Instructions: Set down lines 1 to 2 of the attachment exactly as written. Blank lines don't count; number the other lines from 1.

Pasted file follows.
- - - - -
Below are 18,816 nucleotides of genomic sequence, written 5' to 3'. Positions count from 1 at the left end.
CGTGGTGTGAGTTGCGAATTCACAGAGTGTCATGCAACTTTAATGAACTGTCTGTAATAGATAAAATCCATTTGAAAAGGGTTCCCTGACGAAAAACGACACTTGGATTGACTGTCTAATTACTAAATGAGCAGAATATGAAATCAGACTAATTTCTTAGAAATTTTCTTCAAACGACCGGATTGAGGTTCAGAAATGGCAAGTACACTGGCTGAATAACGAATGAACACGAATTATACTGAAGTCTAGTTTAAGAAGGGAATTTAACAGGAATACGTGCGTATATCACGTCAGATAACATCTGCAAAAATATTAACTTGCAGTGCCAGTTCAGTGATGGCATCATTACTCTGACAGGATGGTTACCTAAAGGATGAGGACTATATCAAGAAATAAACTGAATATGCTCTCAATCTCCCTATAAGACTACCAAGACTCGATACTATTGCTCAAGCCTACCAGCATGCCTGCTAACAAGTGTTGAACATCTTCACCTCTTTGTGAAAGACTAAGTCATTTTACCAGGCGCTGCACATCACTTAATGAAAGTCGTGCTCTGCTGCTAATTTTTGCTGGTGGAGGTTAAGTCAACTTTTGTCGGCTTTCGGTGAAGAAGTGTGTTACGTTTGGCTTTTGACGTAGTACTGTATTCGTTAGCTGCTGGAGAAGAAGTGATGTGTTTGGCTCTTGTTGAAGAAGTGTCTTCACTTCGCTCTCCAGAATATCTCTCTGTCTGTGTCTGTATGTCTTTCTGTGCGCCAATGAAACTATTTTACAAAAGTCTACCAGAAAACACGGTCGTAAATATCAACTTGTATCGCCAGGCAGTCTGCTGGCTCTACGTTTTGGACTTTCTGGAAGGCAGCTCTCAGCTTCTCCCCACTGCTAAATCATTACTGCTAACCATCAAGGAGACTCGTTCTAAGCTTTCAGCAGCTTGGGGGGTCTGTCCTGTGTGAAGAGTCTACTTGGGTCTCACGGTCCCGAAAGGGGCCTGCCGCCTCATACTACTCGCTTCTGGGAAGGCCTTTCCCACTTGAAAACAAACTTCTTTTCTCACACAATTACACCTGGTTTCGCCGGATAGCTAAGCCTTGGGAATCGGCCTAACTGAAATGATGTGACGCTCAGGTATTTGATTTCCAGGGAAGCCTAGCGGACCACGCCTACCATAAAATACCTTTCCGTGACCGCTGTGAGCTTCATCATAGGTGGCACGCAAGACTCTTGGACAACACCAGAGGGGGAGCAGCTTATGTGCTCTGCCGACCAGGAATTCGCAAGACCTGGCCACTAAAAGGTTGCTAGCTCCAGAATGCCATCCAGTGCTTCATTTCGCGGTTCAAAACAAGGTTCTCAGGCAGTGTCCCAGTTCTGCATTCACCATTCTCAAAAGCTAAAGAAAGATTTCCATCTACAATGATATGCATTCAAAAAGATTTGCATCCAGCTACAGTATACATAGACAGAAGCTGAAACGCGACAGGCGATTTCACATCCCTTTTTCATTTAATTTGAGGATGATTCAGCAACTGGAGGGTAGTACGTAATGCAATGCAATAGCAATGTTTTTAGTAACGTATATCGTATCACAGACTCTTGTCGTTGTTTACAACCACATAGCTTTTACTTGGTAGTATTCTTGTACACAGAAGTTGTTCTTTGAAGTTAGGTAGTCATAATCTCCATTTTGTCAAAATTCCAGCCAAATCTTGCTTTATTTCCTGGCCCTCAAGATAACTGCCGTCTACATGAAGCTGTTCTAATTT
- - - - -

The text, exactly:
Below are 18,816 nucleotides of genomic sequence, written 5' to 3'. Positions count from 1 at the left end.
CGTGGTGTGAGTTGCGAATTCACAGAGTGTCATGCAACTTTAATGAACTGTCTGTAATAGATAAAATCCATTTGAAAAGGGTTCCCTGACGAAAAACGACACTTGGATTGACTGTCTAATTACTAAATGAGCAGAATATGAAATCAGACTAATTTCTTAGAAATTTTCTTCAAACGACCGGATTGAGGTTCAGAAATGGCAAGTACACTGGCTGAATAACGAATGAACACGAATTATACTGAAGTCTAGTTTAAGAAGGGAATTTAACAGGAATACGTGCGTATATCACGTCAGATAACATCTGCAAAAATATTAACTTGCAGTGCCAGTTCAGTGATGGCATCATTACTCTGACAGGATGGTTACCTAAAGGATGAGGACTATATCAAGAAATAAACTGAATATGCTCTCAATCTCCCTATAAGACTACCAAGACTCGATACTATTGCTCAAGCCTACCAGCATGCCTGCTAACAAGTGTTGAACATCTTCACCTCTTTGTGAAAGACTAAGTCATTTTACCAGGCGCTGCACATCACTTAATGAAAGTCGTGCTCTGCTGCTAATTTTTGCTGGTGGAGGTTAAGTCAACTTTTGTCGGCTTTCGGTGAAGAAGTGTGTTACGTTTGGCTTTTGACGTAGTACTGTATTCGTTAGCTGCTGGAGAAGAAGTGATGTGTTTGGCTCTTGTTGAAGAAGTGTCTTCACTTCGCTCTCCAGAATATCTCTCTGTCTGTGTCTGTATGTCTTTCTGTGCGCCAATGAAACTATTTTACAAAAGTCTACCAGAAAACACGGTCGTAAATATCAACTTGTATCGCCAGGCAGTCTGCTGGCTCTACGTTTTGGACTTTCTGGAAGGCAGCTCTCAGCTTCTCCCCACTGCTAAATCATTACTGCTAACCATCAAGGAGACTCGTTCTAAGCTTTCAGCAGCTTGGGGGGTCTGTCCTGTGTGAAGAGTCTACTTGGGTCTCACGGTCCCGAAAGGGGCCTGCCGCCTCATACTACTCGCTTCTGGGAAGGCCTTTCCCACTTGAAAACAAACTTCTTTTCTCACACAATTACACCTGGTTTCGCCGGATAGCTAAGCCTTGGGAATCGGCCTAACTGAAATGATGTGACGCTCAGGTATTTGATTTCCAGGGAAGCCTAGCGGACCACGCCTACCATAAAATACCTTTCCGTGACCGCTGTGAGCTTCATCATAGGTGGCACGCAAGACTCTTGGACAACACCAGAGGGGGAGCAGCTTATGTGCTCTGCCGACCAGGAATTCGCAAGACCTGGCCACTAAAAGGTTGCTAGCTCCAGAATGCCATCCAGTGCTTCATTTCGCGGTTCAAAACAAGGTTCTCAGGCAGTGTCCCAGTTCTGCATTCACCATTCTCAAAAGCTAAAGAAAGATTTCCATCTACAATGATATGCATTCAAAAAGATTTGCATCCAGCTACAGTATACATAGACAGAAGCTGAAACGCGACAGGCGATTTCACATCCCTTTTTCATTTAATTTGAGGATGATTCAGCAACTGGAGGGTAGTACGTAATGCAATGCAATAGCAATGTTTTTAGTAACGTATATCGTATCACAGACTCTTGTCGTTGTTTACAACCACATAGCTTTTACTTGGTAGTATTCTTGTACACAGAAGTTGTTCTTTGAAGTTAGGTAGTCATAATCTCCATTTTGTCAAAATTCCAGCCAAATCTTGCTTTATTTCCTGGCCCTCAAGATAACTGCCGTCTACATGAAGCTGTTCTAATTT